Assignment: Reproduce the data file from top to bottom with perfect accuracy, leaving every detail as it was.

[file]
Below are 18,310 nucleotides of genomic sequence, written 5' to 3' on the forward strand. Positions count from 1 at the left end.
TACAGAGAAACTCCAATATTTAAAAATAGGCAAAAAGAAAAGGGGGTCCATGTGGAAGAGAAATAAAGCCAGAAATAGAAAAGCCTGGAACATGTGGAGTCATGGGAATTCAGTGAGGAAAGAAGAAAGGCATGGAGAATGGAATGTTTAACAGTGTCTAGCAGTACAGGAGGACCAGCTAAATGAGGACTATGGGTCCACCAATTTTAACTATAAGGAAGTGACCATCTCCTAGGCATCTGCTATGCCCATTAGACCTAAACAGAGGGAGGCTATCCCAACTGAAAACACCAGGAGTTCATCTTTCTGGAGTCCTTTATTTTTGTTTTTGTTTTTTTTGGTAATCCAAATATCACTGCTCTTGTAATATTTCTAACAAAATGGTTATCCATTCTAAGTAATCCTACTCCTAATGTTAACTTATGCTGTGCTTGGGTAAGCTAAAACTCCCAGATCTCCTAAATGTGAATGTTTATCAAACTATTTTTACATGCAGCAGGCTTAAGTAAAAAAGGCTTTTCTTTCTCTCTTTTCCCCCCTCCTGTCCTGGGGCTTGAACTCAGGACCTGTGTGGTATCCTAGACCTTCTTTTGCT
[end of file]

Below are 18,310 nucleotides of genomic sequence, written 5' to 3' on the forward strand. Positions count from 1 at the left end.
TACAGAGAAACTCCAATATTTAAAAATAGGCAAAAAGAAAAGGGGGTCCATGTGGAAGAGAAATAAAGCCAGAAATAGAAAAGCCTGGAACATGTGGAGTCATGGGAATTCAGTGAGGAAAGAAGAAAGGCATGGAGAATGGAATGTTTAACAGTGTCTAGCAGTACAGGAGGACCAGCTAAATGAGGACTATGGGTCCACCAATTTTAACTATAAGGAAGTGACCATCTCCTAGGCATCTGCTATGCCCATTAGACCTAAACAGAGGGAGGCTATCCCAACTGAAAACACCAGGAGTTCATCTTTCTGGAGTCCTTTATTTTTGTTTTTGTTTTTTTTGGTAATCCAAATATCACTGCTCTTGTAATATTTCTAACAAAATGGTTATCCATTCTAAGTAATCCTACTCCTAATGTTAACTTATGCTGTGCTTGGGTAAGCTAAAACTCCCAGATCTCCTAAATGTGAATGTTTATCAAACTATTTTTACATGCAGCAGGCTTAAGTAAAAAAGGCTTTTCTTTCTCTCTTTTCCCCCCTCCTGTCCTGGGGCTTGAACTCAGGACCTGTGTGGTATCCTAGACCTTCTTTTGCT